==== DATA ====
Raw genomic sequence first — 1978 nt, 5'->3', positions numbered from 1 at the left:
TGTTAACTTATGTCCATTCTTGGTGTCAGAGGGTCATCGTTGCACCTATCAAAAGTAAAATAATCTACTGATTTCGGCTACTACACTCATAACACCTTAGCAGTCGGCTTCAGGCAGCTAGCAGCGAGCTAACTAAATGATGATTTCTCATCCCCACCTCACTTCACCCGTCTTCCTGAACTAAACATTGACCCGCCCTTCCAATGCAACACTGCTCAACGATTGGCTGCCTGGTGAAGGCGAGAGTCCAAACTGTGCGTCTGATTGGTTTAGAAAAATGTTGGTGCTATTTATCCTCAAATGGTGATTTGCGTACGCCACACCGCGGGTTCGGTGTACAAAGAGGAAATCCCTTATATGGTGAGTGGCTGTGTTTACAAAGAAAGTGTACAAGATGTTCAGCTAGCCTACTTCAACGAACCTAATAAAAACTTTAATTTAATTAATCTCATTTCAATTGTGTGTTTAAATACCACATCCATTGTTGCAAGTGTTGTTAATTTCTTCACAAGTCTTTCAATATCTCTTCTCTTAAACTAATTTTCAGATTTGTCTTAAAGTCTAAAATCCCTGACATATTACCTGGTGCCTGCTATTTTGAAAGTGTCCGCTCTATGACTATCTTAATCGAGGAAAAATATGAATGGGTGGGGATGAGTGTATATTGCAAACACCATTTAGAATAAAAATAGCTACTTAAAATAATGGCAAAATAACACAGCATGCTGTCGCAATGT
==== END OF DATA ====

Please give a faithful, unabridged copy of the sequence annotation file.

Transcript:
Raw genomic sequence first — 1978 nt, 5'->3', positions numbered from 1 at the left:
TGTTAACTTATGTCCATTCTTGGTGTCAGAGGGTCATCGTTGCACCTATCAAAAGTAAAATAATCTACTGATTTCGGCTACTACACTCATAACACCTTAGCAGTCGGCTTCAGGCAGCTAGCAGCGAGCTAACTAAATGATGATTTCTCATCCCCACCTCACTTCACCCGTCTTCCTGAACTAAACATTGACCCGCCCTTCCAATGCAACACTGCTCAACGATTGGCTGCCTGGTGAAGGCGAGAGTCCAAACTGTGCGTCTGATTGGTTTAGAAAAATGTTGGTGCTATTTATCCTCAAATGGTGATTTGCGTACGCCACACCGCGGGTTCGGTGTACAAAGAGGAAATCCCTTATATGGTGAGTGGCTGTGTTTACAAAGAAAGTGTACAAGATGTTCAGCTAGCCTACTTCAACGAACCTAATAAAAACTTTAATTTAATTAATCTCATTTCAATTGTGTGTTTAAATACCACATCCATTGTTGCAAGTGTTGTTAATTTCTTCACAAGTCTTTCAATATCTCTTCTCTTAAACTAATTTTCAGATTTGTCTTAAAGTCTAAAATCCCTGACATATTACCTGGTGCCTGCTATTTTGAAAGTGTCCGCTCTATGACTATCTTAATCGAGGAAAAATATGAATGGGTGGGGATGAGTGTATATTGCAAACACCATTTAGAATAAAAATAGCTACTTAAAATAATGGCAAAATAACACAGCATGCTGTCGCAATGT